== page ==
REUTERS/Carlos BarriaActors perform during a media preview of the Beijing Opera at the textile museum in Shanghai June 8, 2013.BEIJING (Reuters) – China’s central bank reduced the amount of cash that banks must hold as reserves for the fifth time since February, 2015, as it seeks to revive a stumbling economy.
The People’s Bank of China said on its website that it would cut the reserve requirement ratio by 50 basis points for all banks, taking the ratio to 17 percent for the country’s biggest lenders.
China last cut the RRR on Oct. 23, when it also reduced interest rates by 25 basis points to rein in financing costs.
“China’s government is pushing forward the ‘supply side’ reform, and the move needs someone to pay the costs. A loosening monetary environment is what we need,” said Li Huiyong, an economist at Shenyin & Wanguo Securities in Shanghai.
“We believe the central government will keep its loosening policy stance this year to support the economy.”
The cut is effective from March 1, and it comes after signs of increasing tightness in short-term money rates last week, with analysts saying that liquidity worries had begun to affect stock markets, which have slid sharply in recent days. [.SS]
The cut came after the central bank governor Zhou Xiaochuan said on Friday that the PBOC had room and tools in its monetary policy to deal with potential downside risks to its economy.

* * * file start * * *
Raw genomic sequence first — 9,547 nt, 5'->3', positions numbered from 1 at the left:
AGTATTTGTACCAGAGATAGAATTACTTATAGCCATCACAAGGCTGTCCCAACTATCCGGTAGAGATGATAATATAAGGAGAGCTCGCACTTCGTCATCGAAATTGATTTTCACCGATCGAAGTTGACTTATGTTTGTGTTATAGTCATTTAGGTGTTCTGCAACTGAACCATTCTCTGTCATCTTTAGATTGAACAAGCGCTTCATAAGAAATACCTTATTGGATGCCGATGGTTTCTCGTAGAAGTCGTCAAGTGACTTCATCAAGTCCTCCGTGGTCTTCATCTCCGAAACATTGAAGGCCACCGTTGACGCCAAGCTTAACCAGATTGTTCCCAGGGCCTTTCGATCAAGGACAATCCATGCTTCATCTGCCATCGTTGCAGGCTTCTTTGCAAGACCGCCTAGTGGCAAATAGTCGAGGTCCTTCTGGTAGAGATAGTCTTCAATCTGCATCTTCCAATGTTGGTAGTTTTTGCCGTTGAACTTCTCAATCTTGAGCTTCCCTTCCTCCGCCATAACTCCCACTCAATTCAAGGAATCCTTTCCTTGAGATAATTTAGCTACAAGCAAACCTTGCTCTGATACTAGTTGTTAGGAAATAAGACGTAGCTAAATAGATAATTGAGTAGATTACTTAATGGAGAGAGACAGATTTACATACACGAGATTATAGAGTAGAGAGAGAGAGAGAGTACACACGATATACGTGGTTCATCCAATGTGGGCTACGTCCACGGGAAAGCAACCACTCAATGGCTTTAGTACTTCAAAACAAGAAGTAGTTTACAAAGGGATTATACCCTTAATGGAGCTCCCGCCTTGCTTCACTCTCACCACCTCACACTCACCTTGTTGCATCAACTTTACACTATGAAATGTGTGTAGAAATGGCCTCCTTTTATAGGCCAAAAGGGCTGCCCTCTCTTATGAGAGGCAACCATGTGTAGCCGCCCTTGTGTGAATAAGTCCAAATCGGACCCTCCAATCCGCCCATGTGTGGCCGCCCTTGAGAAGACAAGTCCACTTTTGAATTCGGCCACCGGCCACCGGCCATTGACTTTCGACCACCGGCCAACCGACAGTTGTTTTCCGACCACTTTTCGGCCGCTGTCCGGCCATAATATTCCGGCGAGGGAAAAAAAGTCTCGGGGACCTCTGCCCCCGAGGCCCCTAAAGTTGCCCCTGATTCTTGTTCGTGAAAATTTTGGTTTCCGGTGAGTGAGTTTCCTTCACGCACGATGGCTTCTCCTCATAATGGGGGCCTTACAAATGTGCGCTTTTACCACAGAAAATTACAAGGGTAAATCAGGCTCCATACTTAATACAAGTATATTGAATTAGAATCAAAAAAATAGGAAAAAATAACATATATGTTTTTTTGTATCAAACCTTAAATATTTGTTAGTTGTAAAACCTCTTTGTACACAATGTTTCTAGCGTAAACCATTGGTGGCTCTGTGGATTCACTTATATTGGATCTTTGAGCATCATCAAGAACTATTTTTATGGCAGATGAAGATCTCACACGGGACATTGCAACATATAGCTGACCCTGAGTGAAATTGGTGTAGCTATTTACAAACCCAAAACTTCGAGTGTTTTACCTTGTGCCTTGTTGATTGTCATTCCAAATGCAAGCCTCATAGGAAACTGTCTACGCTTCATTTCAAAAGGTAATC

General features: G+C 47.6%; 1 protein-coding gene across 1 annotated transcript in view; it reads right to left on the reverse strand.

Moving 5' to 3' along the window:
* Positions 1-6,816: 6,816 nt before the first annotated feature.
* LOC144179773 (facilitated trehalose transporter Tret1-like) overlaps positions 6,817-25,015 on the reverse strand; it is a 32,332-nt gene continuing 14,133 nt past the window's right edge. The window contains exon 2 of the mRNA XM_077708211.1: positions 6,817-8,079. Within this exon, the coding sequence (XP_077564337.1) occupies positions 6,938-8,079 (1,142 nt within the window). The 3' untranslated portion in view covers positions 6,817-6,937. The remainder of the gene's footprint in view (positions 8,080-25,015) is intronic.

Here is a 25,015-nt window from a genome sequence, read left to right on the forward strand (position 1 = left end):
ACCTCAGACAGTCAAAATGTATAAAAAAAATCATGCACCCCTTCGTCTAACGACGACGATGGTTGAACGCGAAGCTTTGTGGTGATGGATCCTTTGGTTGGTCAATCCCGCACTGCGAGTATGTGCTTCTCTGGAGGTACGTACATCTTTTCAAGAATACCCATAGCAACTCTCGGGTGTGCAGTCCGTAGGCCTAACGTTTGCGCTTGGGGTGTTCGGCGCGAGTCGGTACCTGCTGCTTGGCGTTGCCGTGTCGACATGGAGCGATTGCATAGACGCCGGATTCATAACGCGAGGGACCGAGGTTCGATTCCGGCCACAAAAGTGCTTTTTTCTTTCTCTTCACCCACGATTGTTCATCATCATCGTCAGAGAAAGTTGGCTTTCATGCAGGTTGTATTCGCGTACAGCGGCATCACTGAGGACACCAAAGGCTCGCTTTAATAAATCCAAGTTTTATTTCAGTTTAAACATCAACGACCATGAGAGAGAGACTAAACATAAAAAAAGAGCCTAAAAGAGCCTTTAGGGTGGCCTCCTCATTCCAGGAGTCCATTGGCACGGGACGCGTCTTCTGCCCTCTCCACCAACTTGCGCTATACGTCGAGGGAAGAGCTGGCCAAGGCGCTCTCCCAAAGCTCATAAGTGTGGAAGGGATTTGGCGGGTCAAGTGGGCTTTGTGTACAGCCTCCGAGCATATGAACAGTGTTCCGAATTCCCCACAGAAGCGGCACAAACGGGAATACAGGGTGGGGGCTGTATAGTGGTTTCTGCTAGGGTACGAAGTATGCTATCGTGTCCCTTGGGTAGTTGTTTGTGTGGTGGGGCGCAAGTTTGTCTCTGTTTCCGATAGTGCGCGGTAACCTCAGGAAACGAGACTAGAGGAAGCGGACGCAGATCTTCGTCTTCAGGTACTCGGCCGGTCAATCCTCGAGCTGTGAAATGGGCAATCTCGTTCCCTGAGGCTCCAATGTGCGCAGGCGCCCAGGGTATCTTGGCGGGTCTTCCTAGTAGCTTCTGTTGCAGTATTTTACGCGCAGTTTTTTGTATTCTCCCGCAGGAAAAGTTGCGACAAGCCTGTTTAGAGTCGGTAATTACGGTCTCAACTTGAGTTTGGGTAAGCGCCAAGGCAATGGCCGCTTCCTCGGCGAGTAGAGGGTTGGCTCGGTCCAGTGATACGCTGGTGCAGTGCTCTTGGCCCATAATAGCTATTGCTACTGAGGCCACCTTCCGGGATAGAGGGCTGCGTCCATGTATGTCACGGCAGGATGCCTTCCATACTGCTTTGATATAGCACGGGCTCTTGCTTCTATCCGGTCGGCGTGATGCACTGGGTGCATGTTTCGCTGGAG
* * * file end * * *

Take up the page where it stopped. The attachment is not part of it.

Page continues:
Offshore and onshore markets sold yuan on the news.
China has been pursuing its most aggressive policy easing cycle since the 2008/09 global financial crisis, as it attempts to arrest an economic slowdown in the world’s second-largest economy.
But it had put easing moves on hold to stabilize the currency, relying instead on short-term operations in its money market to maintain liquidity.
Chinese leaders outlined initiatives after the Communist Party’s central committee held a policy meeting in late October, where the Party reiterated its goal of doubling GDP and incomes between 2010 and 2020, and committed to liberalizing its service sector to foreign investment.
Chinese banks armed with fresh lending quotas extended a record 2.51 trillion yuan of new loans in January, far more than markets had expected, suggesting Beijing is keeping monetary policy loose to counter a protracted economic slowdown.
The economy grew 6.9 percent in 2015, its slowest pace in 25 years. A spate of weak data from manufacturing prices to industrial profits points to further weakness at the start of the year, as Beijing struggles to manage the slowdown.
(Reporting by Kevin Yao, Shao Xiaoyi, Nicholas Heath; Writing by Pete Sweeney; Editing by Mike Collett-White)
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